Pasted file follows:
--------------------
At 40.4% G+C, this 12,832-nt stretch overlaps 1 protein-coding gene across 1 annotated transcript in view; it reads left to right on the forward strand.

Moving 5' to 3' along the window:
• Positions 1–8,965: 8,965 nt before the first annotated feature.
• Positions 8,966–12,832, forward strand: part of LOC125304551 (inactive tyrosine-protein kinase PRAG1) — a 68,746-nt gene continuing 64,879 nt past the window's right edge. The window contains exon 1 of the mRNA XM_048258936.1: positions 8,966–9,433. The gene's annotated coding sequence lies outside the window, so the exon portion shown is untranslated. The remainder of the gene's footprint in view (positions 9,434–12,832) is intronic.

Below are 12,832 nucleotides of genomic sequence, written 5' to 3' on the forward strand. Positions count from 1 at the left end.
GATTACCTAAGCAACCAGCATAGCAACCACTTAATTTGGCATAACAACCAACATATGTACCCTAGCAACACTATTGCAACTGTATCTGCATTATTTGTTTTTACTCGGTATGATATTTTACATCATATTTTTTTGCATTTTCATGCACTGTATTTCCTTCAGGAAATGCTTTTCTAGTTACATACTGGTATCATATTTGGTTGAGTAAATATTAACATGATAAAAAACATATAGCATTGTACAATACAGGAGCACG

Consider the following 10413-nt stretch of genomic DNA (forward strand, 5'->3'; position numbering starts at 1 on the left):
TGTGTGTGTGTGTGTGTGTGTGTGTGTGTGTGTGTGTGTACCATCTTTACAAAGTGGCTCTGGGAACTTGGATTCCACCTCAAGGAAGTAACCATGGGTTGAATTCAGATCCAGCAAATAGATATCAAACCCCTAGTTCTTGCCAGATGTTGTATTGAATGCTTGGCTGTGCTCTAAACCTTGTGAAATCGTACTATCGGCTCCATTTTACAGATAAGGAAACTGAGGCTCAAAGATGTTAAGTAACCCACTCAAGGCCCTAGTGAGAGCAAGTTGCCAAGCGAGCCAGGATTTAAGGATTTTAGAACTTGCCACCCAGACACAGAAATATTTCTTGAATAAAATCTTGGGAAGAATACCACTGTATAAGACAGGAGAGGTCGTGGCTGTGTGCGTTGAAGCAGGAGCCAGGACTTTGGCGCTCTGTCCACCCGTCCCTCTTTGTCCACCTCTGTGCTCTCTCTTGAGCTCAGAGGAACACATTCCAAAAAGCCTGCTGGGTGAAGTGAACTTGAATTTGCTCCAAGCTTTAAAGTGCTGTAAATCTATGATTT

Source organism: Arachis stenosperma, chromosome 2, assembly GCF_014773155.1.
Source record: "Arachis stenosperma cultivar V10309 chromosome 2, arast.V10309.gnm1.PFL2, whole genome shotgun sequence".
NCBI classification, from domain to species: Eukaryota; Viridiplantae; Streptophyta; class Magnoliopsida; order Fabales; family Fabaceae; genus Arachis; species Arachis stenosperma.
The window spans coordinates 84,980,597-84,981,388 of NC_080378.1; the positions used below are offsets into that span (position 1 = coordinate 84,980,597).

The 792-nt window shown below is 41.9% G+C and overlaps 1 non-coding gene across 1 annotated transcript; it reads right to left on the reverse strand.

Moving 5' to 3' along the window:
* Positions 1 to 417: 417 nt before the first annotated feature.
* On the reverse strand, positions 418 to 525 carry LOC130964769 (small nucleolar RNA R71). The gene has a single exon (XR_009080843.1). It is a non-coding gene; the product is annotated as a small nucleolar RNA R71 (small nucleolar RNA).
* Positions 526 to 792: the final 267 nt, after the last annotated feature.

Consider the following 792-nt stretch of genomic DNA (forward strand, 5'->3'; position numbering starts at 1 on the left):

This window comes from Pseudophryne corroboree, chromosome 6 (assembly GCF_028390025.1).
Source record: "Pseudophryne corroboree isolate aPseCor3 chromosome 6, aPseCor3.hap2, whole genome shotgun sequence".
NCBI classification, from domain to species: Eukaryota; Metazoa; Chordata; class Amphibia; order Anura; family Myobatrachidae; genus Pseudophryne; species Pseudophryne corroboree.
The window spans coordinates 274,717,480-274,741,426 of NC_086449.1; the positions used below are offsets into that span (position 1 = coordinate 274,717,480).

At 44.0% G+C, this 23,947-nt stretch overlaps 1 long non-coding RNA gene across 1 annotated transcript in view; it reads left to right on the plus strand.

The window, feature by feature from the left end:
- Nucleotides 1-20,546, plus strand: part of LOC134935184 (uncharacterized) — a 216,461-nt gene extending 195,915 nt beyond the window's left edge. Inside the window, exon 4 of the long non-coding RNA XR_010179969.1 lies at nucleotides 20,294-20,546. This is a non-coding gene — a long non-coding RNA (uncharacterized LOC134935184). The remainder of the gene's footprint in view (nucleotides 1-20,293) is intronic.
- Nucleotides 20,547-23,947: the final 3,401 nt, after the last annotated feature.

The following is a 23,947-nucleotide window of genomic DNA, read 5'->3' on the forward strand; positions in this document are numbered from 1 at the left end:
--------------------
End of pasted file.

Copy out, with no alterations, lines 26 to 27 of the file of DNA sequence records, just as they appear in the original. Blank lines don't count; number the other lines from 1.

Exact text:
- Nucleotides 20,547-23,947: the final 3,401 nt, after the last annotated feature.

The following is a 23,947-nucleotide window of genomic DNA, read 5'->3' on the forward strand; positions in this document are numbered from 1 at the left end: